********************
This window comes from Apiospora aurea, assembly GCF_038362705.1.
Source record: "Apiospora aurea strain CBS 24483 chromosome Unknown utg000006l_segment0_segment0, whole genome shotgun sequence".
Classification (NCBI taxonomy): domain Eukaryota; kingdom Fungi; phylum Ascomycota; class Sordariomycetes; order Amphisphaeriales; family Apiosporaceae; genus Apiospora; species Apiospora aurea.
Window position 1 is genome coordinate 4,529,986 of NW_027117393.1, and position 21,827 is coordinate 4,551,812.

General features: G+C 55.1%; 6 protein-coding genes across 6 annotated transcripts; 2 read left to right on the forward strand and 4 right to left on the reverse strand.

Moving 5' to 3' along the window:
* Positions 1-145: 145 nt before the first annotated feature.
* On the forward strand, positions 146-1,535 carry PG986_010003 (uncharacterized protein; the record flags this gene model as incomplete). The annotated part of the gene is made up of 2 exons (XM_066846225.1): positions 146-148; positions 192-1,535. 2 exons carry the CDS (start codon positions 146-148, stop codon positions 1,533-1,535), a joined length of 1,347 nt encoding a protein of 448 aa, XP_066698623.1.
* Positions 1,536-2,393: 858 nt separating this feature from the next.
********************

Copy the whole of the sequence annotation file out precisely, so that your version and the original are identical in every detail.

This window comes from Apiospora aurea, assembly GCF_038362705.1.
Source record: "Apiospora aurea strain CBS 24483 chromosome Unknown utg000006l_segment0_segment0, whole genome shotgun sequence".
Classification (NCBI taxonomy): domain Eukaryota; kingdom Fungi; phylum Ascomycota; class Sordariomycetes; order Amphisphaeriales; family Apiosporaceae; genus Apiospora; species Apiospora aurea.
Window position 1 is genome coordinate 4,529,986 of NW_027117393.1, and position 21,827 is coordinate 4,551,812.

General features: G+C 55.1%; 6 protein-coding genes across 6 annotated transcripts; 2 read left to right on the forward strand and 4 right to left on the reverse strand.

Moving 5' to 3' along the window:
* Positions 1-145: 145 nt before the first annotated feature.
* On the forward strand, positions 146-1,535 carry PG986_010003 (uncharacterized protein; the record flags this gene model as incomplete). The annotated part of the gene is made up of 2 exons (XM_066846225.1): positions 146-148; positions 192-1,535. 2 exons carry the CDS (start codon positions 146-148, stop codon positions 1,533-1,535), a joined length of 1,347 nt encoding a protein of 448 aa, XP_066698623.1.
* Positions 1,536-2,393: 858 nt separating this feature from the next.